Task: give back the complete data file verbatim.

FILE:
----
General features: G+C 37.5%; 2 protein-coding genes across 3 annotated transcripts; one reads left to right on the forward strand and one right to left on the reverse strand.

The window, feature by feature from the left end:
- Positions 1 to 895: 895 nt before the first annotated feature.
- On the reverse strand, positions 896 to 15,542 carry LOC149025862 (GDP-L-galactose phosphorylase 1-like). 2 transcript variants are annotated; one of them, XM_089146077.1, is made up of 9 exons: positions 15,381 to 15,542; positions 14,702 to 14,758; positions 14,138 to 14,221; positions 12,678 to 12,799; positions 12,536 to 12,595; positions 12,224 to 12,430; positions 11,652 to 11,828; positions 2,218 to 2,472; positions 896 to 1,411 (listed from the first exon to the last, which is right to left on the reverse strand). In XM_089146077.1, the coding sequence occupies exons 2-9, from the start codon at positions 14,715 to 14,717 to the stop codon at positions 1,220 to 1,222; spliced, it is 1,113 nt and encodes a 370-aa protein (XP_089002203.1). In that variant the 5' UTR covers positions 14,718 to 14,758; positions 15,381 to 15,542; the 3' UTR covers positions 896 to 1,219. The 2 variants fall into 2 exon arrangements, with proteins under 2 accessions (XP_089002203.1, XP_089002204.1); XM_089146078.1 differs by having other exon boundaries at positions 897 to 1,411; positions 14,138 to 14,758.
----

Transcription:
General features: G+C 37.5%; 2 protein-coding genes across 3 annotated transcripts; one reads left to right on the forward strand and one right to left on the reverse strand.

The window, feature by feature from the left end:
- Positions 1 to 895: 895 nt before the first annotated feature.
- On the reverse strand, positions 896 to 15,542 carry LOC149025862 (GDP-L-galactose phosphorylase 1-like). 2 transcript variants are annotated; one of them, XM_089146077.1, is made up of 9 exons: positions 15,381 to 15,542; positions 14,702 to 14,758; positions 14,138 to 14,221; positions 12,678 to 12,799; positions 12,536 to 12,595; positions 12,224 to 12,430; positions 11,652 to 11,828; positions 2,218 to 2,472; positions 896 to 1,411 (listed from the first exon to the last, which is right to left on the reverse strand). In XM_089146077.1, the coding sequence occupies exons 2-9, from the start codon at positions 14,715 to 14,717 to the stop codon at positions 1,220 to 1,222; spliced, it is 1,113 nt and encodes a 370-aa protein (XP_089002203.1). In that variant the 5' UTR covers positions 14,718 to 14,758; positions 15,381 to 15,542; the 3' UTR covers positions 896 to 1,219. The 2 variants fall into 2 exon arrangements, with proteins under 2 accessions (XP_089002203.1, XP_089002204.1); XM_089146078.1 differs by having other exon boundaries at positions 897 to 1,411; positions 14,138 to 14,758.